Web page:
Tesla Model 3: Austrian company will supply critical cabling for electric motor and battery

Silver Tesla Model 3 front corner at the Avaya Stadium, Nov 5, 2016

Austrian cable company [name removed] has secured a large order from Tesla for 3,000 kilometers (1,864 miles) worth of aluminum cabling that will be used to connect the Model 3 electric motor with onboard battery pack.

Updated: By request, we have replaced the name of the supplier mentioned within the original story with “company”.

The initial order represents the first business dealing between Tesla and [company] and reportedly worth up to 5 million Euros or $5.4 million. According to a report from the Austrian Broadcasting Corporation, the company manager said they were first approached by Tesla who asked if [company] could supply cabling for the upcoming Model 3. A sales manager for the company flew out to Tesla’s Fremont, Calif. factory, where Model 3 will be built, on February 10th to discuss the details of the arrangement.

Traction cabling is a critical component for electric vehicles and is akin to the fuel supply lines in an internal combustion vehicle, though instead of gasoline, the cabling allows electrical current to flow between Model 3’s electric motor and battery. The Kurier reports that the cable spec being supplied to Tesla is “a shielded aluminum cable with silicone cable [that provide] the power supply between the [battery] and the electric motor.”

On February 16, [company] revealed through the company’s Facebook page that “After intensive development and sales activities” (translated), [company] will be the supplier for the next generation of Tesla Model 3. “Let’s go in the green industry!”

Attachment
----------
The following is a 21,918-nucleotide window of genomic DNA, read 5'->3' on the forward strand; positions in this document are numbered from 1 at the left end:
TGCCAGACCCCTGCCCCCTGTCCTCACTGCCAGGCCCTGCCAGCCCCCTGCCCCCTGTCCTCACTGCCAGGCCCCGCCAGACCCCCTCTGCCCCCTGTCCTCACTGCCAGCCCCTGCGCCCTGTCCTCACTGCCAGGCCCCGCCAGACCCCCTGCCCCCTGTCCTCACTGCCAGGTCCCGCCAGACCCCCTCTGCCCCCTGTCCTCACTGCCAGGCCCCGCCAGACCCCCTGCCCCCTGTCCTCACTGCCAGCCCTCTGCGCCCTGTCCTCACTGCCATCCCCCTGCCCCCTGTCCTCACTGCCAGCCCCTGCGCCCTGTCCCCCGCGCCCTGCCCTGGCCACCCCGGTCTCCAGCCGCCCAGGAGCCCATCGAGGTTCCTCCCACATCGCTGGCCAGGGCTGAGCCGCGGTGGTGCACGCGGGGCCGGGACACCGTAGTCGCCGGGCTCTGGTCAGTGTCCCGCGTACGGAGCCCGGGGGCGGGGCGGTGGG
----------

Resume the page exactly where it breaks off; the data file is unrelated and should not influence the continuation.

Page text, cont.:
The aluminum cables being supplied by [company] are reportedly lighter and cheaper than traditional materials commonly used in cabling. The cabling will presumably be transported to Tesla’s Gigafactory 1 facility in Sparks, Nevada where Model 3’s motor and drivetrain assembly is expected to be produced.

The late addition of [company] as a supplier shows that Tesla continues to vet new suppliers who have demonstrated the ability to deliver in their respective fields. The fact that this arrangement was firmed up recently reveals Model 3 supply chain is still very much in development, with only a few short months remaining before Model 3 production is expected to begin in July.

[company] may be new to Tesla but it is no stranger to the automotive industry. The company has supplied components to Ford and Chrysler, and other specialized industrial applications. While past experience in the auto industry will surely help [company]deliver quality components that are meant to last in an automotive application, it provides no surety that the company will be able to deliver against Tesla’s extremely high standards, variable timelines and demanding in-vehicle applications.

One key piece of the variability is the S-curve of the production ramp which is essentially the time at which the production lines have worked through any initial issues and start increasing production volume at a very quick pace. Elon noted on the Q4 earnings call that the S-curve is very difficult to predict:

“I mean, I really look at where does it end up, as opposed to what happens in the very near term. And it’s hard for us to predict exactly where it is in the near term. Just think of that sort of S-Curve and say like, where are you on the S-Curve? If you have a rapidly changing slope on a curve, it’s really hard to say, okay, let’s pick a date, because you could move that date by a week and have a huge difference.”

This extreme variability combined with the high demand, coming from what may be the most in-demand automobile in history, is even more challenging when considering Tesla’s extreme, high standards for suppliers.

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